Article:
Glucagon is well absorbed through the nasal membranes. In a single centre, open label study, intranasal glucagon was administered to participants during, and after recovery from, an episode of nasal congestion of the 56 participants, half received, and half did not get, a dose of the decongestant oxymetazoline. The pharmacokinetic properties of glucagon were similar in both groups. Glucagon levels touched their peak at 18 minutes, with glucose levels being highest at 30-42 minutes, post dose. 7 In a clamp study conducted on 18 healthy men, using a single blind, randomized, cross over study design, the pharmacodynamics effects of a 1 mg dose of nasal glucagon were explored as compared to intravenous glucagon, infused over 30 minutes. Both routes of  administration of glucagon were found to raise plasma glucose, but nasal glucagon reduced endogenous glucose output. 8 This limited the rise in plasma glucose. Intra nasal glucagon is speculated to have a potential effect on the central nervous system, which may limit its ability to regulate glycaemic levels.

Clinical Trials

A phase 3 multicentre open label study evaluated effectiveness and ease of use of nasal glucagon in managing moderate/severe hypoglycaemic events in children/adolescents with type 1 diabetes, in the real world setting Caregivers were trained in the use of 3 mg nasal glucagon in the event of moderate/severe hypoglycaemia, in the home or school setting. Treatment response was defined as awakening or returning to normal status within 30 minutes, and was backed by blood glucose levels checked at 15 minute intervals. Thirty three moderate/severe hypoglycaemic events occurred in 14 participants, and all responded to nasal glucagon within 30 minutes. Administration was reported to be easy or very easy by 93.9% caregivers. The majority (60.6%) of events were managed by nasal glucagon administration within 30 seconds. No serious adverse events were reported. 9 A similar real world study was conducted in adults with type 1 diabetes. In total, 145 moderate and 12 severe hypoglycaemic episodes were reported by 69 participants. Hypoglycaemia resolved within 30 minutes in 95.7% of all cases, and treatment response was noted within 15 minutes in all the severe cases. Nasal glucagon, in a 3 mg dose, was found to be well tolerated and effective in increasing blood glucose levels and countering the hypoglycaemic effects of insulin. 10 In an interventional study conducted on 77 adult participants, an open label randomized crossover designwas used to assess the efficacy and safely of nasal glucagon in the treatment of insulin induced hyperglycaemia. After an overnight fast, hypoglycaemia was induced by an intravenous infusion of insulin, and then treated with either 3 mg nasal glucagon or 1 mg intramuscular glucagon in a crossover method, 12 success criteria (an increase in plasma glucose to ≥ 70 mg%, within 30 minutes of glucagon administration) was achieved in all but one intranasally treated participant. Mean time to success was 16 minutes for intranasal and 13 minutes for intramuscular glucagon. The common side effects were nausea in 35% and 38% and head/facial discomfort in 25% and 9% of intranasal and intramuscular treated episodes respectively.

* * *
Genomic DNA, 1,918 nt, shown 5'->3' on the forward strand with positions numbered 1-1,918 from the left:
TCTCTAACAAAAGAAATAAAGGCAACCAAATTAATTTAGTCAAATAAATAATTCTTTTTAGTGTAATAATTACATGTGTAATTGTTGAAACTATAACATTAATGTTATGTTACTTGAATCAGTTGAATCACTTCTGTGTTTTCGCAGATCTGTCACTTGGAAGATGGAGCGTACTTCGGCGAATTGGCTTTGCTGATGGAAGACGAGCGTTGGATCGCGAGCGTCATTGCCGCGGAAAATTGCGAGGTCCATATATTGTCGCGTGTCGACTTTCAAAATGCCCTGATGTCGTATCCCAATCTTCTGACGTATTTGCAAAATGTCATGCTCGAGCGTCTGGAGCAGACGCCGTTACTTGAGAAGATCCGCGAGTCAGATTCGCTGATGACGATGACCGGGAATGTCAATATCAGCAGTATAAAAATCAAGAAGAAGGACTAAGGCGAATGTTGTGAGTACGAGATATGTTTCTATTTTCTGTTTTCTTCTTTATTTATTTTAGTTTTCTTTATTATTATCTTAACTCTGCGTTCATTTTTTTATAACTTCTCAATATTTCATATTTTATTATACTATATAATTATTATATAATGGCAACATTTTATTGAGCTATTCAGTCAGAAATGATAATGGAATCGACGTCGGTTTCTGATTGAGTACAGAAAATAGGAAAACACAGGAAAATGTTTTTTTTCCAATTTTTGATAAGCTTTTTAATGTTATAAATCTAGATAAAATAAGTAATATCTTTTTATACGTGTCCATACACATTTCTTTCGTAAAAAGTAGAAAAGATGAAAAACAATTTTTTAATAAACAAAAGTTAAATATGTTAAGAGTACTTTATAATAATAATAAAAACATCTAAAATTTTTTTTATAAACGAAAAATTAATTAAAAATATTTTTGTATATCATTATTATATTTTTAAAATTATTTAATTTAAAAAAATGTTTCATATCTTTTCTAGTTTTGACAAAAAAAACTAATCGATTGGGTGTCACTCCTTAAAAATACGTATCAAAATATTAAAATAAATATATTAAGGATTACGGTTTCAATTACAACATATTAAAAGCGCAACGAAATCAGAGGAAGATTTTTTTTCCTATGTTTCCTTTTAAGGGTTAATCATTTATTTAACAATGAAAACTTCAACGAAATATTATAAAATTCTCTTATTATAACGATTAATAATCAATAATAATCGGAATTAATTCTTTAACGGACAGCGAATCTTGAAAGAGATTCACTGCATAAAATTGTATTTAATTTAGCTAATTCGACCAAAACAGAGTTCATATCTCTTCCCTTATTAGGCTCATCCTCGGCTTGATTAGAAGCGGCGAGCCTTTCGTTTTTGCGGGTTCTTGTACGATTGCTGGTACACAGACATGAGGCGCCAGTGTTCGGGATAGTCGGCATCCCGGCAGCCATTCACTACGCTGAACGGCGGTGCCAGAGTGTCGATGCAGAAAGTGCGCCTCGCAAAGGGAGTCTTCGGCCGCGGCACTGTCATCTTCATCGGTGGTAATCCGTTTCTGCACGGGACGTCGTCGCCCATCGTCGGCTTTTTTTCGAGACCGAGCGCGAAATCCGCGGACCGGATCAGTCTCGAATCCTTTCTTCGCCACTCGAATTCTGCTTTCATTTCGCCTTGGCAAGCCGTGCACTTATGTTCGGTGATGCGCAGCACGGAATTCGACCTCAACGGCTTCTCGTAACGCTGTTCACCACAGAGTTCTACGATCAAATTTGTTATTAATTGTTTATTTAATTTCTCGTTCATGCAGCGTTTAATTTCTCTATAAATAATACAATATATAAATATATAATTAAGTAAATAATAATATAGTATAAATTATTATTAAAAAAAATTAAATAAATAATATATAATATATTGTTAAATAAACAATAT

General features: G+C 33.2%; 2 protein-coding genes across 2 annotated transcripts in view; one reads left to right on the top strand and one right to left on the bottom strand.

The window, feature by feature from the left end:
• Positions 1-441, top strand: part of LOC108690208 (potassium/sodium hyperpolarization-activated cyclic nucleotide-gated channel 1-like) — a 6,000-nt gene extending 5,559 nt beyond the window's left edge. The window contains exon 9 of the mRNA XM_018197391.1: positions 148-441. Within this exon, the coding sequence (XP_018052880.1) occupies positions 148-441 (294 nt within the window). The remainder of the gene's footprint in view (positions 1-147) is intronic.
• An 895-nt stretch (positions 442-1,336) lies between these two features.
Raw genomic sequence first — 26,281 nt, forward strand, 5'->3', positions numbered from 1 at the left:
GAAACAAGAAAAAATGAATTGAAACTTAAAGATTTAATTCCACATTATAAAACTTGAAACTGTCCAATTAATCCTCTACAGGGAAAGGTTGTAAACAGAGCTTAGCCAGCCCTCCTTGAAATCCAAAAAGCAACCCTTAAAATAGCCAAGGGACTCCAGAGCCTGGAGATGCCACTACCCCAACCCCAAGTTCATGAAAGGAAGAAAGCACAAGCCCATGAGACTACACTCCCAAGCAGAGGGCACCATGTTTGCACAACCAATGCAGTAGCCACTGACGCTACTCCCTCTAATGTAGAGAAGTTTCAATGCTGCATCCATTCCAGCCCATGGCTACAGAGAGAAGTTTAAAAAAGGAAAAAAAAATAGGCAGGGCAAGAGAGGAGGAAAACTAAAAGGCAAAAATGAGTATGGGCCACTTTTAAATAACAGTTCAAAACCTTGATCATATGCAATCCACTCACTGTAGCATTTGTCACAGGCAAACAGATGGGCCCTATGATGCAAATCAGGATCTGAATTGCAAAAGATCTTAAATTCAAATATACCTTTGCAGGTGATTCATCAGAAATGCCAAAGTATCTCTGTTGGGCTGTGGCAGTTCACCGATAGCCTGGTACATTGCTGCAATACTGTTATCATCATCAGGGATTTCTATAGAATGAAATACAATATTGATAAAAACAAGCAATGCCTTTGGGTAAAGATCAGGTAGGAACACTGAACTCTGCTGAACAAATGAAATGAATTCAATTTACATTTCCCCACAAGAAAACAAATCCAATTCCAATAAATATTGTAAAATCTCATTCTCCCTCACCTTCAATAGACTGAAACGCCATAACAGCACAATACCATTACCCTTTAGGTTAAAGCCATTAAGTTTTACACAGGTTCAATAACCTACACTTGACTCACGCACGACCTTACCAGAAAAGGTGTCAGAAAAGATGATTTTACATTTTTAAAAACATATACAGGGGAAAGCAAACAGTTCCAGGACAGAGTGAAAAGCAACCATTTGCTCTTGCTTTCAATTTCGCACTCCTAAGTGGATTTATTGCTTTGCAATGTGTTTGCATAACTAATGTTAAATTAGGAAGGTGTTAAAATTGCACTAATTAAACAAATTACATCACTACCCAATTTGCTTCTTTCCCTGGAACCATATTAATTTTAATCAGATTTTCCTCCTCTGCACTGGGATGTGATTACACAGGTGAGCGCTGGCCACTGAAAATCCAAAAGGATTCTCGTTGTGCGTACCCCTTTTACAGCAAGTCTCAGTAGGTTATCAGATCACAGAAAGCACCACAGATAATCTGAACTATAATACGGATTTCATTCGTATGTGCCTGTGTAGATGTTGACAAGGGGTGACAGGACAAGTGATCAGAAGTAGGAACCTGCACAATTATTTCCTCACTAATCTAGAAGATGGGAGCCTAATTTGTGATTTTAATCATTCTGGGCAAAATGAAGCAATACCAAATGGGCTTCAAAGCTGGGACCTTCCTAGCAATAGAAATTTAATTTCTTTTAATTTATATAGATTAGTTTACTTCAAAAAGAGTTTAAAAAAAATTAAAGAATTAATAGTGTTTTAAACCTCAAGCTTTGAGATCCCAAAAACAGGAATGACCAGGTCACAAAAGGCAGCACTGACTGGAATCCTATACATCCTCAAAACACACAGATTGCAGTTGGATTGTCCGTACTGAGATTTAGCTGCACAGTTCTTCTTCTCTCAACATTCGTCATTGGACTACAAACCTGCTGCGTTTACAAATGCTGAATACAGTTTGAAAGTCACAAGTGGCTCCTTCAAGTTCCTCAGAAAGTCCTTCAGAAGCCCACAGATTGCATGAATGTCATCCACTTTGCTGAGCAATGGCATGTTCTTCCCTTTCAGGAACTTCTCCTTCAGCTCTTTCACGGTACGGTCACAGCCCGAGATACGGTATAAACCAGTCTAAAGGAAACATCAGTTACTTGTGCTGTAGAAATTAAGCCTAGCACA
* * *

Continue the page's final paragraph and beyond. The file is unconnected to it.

Patient Centricity and Health Economics

Health economic models suggest than nasal glucagon use can reduce health care costs for severe hyperglycaemia. This is achieved by reducing the use of emergency services, limiting the need for ambulance services, and increasing the proportion of patients discharged from emergency rooms without needing indoor admission. 12

Scope For Use